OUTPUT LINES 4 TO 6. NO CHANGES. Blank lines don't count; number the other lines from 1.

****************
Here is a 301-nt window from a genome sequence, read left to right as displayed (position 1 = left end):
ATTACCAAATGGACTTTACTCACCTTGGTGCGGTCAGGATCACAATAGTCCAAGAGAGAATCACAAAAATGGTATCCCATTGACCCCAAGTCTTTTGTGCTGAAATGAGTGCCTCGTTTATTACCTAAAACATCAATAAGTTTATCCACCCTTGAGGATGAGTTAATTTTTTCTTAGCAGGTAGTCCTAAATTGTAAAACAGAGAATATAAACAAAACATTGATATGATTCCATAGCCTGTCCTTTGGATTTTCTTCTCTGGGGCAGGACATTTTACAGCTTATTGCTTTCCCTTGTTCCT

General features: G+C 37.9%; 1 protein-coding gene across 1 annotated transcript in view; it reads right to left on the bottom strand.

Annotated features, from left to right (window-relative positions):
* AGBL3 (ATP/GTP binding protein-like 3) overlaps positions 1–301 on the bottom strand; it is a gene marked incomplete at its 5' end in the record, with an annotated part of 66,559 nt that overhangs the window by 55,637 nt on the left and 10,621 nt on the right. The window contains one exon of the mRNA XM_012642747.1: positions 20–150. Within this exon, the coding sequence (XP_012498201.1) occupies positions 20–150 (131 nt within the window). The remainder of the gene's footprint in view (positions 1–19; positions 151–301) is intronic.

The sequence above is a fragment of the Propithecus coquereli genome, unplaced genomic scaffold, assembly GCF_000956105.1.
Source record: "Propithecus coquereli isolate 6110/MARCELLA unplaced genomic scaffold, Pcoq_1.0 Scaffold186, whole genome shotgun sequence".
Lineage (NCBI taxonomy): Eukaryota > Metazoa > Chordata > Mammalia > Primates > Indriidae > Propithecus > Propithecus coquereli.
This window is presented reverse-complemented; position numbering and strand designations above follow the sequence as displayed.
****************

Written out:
Annotated features, from left to right (window-relative positions):
* AGBL3 (ATP/GTP binding protein-like 3) overlaps positions 1–301 on the bottom strand; it is a gene marked incomplete at its 5' end in the record, with an annotated part of 66,559 nt that overhangs the window by 55,637 nt on the left and 10,621 nt on the right. The window contains one exon of the mRNA XM_012642747.1: positions 20–150. Within this exon, the coding sequence (XP_012498201.1) occupies positions 20–150 (131 nt within the window). The remainder of the gene's footprint in view (positions 1–19; positions 151–301) is intronic.

The sequence above is a fragment of the Propithecus coquereli genome, unplaced genomic scaffold, assembly GCF_000956105.1.